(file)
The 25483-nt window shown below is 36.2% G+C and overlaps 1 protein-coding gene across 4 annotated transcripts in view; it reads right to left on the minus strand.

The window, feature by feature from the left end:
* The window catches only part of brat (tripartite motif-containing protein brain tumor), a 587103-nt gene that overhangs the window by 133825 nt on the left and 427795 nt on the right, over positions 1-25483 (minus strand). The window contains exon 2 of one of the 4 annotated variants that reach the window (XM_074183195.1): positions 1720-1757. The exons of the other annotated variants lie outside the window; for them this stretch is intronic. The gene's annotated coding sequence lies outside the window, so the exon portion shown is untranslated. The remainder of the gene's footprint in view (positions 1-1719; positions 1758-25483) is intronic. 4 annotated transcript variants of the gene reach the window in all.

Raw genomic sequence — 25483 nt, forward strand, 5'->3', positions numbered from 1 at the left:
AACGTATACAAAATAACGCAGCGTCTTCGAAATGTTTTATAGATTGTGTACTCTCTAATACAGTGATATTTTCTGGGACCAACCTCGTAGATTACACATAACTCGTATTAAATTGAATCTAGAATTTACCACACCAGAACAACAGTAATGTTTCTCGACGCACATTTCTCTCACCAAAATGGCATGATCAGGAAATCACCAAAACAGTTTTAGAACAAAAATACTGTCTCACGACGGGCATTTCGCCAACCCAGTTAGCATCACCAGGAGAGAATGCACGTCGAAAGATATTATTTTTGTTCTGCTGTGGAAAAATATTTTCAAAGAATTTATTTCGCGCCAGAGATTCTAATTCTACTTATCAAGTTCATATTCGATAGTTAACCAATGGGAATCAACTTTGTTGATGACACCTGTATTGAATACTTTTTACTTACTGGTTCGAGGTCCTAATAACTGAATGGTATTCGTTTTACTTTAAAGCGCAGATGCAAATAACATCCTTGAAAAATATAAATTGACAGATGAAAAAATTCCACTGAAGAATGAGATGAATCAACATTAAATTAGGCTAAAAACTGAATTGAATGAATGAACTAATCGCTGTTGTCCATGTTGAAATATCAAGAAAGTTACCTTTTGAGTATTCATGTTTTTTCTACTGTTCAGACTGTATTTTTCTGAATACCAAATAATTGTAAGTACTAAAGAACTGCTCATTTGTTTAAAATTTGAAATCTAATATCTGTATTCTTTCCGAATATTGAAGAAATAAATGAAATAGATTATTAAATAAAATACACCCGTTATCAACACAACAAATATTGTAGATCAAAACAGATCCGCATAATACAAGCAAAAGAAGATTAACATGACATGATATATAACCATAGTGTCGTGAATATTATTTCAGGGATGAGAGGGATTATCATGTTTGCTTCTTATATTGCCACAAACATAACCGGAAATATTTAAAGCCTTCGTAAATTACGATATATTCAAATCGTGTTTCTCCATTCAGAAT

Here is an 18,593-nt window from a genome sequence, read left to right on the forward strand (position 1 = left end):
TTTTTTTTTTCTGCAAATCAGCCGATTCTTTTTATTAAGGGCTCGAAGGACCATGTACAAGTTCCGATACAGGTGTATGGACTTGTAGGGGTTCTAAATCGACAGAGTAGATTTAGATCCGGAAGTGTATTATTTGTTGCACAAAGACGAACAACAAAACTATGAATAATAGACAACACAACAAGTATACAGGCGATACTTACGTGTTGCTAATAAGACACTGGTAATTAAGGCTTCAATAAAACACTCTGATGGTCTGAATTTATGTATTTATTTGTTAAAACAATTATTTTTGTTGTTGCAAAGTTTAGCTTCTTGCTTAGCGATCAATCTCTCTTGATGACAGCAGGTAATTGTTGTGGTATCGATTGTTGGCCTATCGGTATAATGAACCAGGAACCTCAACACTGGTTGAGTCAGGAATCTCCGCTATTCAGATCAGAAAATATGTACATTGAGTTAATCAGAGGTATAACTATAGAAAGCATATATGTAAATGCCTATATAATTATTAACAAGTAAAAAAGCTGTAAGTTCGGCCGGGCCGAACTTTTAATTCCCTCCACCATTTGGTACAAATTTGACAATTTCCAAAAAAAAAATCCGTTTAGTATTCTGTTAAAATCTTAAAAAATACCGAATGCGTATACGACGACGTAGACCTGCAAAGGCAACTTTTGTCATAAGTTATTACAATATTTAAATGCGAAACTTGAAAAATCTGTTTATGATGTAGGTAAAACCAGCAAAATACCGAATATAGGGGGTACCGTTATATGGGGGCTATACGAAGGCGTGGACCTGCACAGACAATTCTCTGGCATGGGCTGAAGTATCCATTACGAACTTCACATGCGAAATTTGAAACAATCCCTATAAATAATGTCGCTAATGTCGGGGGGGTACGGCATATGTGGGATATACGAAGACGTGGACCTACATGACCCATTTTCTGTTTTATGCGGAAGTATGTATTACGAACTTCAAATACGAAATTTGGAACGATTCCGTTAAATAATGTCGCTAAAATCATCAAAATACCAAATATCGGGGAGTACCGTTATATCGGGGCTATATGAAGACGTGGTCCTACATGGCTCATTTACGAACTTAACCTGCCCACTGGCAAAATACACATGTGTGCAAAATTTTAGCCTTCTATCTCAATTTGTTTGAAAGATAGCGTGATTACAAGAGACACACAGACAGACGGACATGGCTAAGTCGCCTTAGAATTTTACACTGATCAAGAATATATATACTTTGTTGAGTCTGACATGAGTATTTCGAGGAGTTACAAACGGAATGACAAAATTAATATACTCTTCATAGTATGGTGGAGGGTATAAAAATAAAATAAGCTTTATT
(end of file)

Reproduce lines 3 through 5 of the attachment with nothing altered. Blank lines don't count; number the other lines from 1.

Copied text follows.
* The window catches only part of brat (tripartite motif-containing protein brain tumor), a 587103-nt gene that overhangs the window by 133825 nt on the left and 427795 nt on the right, over positions 1-25483 (minus strand). The window contains exon 2 of one of the 4 annotated variants that reach the window (XM_074183195.1): positions 1720-1757. The exons of the other annotated variants lie outside the window; for them this stretch is intronic. The gene's annotated coding sequence lies outside the window, so the exon portion shown is untranslated. The remainder of the gene's footprint in view (positions 1-1719; positions 1758-25483) is intronic. 4 annotated transcript variants of the gene reach the window in all.

Raw genomic sequence — 25483 nt, forward strand, 5'->3', positions numbered from 1 at the left:
AACGTATACAAAATAACGCAGCGTCTTCGAAATGTTTTATAGATTGTGTACTCTCTAATACAGTGATATTTTCTGGGACCAACCTCGTAGATTACACATAACTCGTATTAAATTGAATCTAGAATTTACCACACCAGAACAACAGTAATGTTTCTCGACGCACATTTCTCTCACCAAAATGGCATGATCAGGAAATCACCAAAACAGTTTTAGAACAAAAATACTGTCTCACGACGGGCATTTCGCCAACCCAGTTAGCATCACCAGGAGAGAATGCACGTCGAAAGATATTATTTTTGTTCTGCTGTGGAAAAATATTTTCAAAGAATTTATTTCGCGCCAGAGATTCTAATTCTACTTATCAAGTTCATATTCGATAGTTAACCAATGGGAATCAACTTTGTTGATGACACCTGTATTGAATACTTTTTACTTACTGGTTCGAGGTCCTAATAACTGAATGGTATTCGTTTTACTTTAAAGCGCAGATGCAAATAACATCCTTGAAAAATATAAATTGACAGATGAAAAAATTCCACTGAAGAATGAGATGAATCAACATTAAATTAGGCTAAAAACTGAATTGAATGAATGAACTAATCGCTGTTGTCCATGTTGAAATATCAAGAAAGTTACCTTTTGAGTATTCATGTTTTTTCTACTGTTCAGACTGTATTTTTCTGAATACCAAATAATTGTAAGTACTAAAGAACTGCTCATTTGTTTAAAATTTGAAATCTAATATCTGTATTCTTTCCGAATATTGAAGAAATAAATGAAATAGATTATTAAATAAAATACACCCGTTATCAACACAACAAATATTGTAGATCAAAACAGATCCGCATAATACAAGCAAAAGAAGATTAACATGACATGATATATAACCATAGTGTCGTGAATATTATTTCAGGGATGAGAGGGATTATCATGTTTGCTTCTTATATTGCCACAAACATAACCGGAAATATTTAAAGCCTTCGTAAATTACGATATATTCAAATCGTGTTTCTCCATTCAGAAT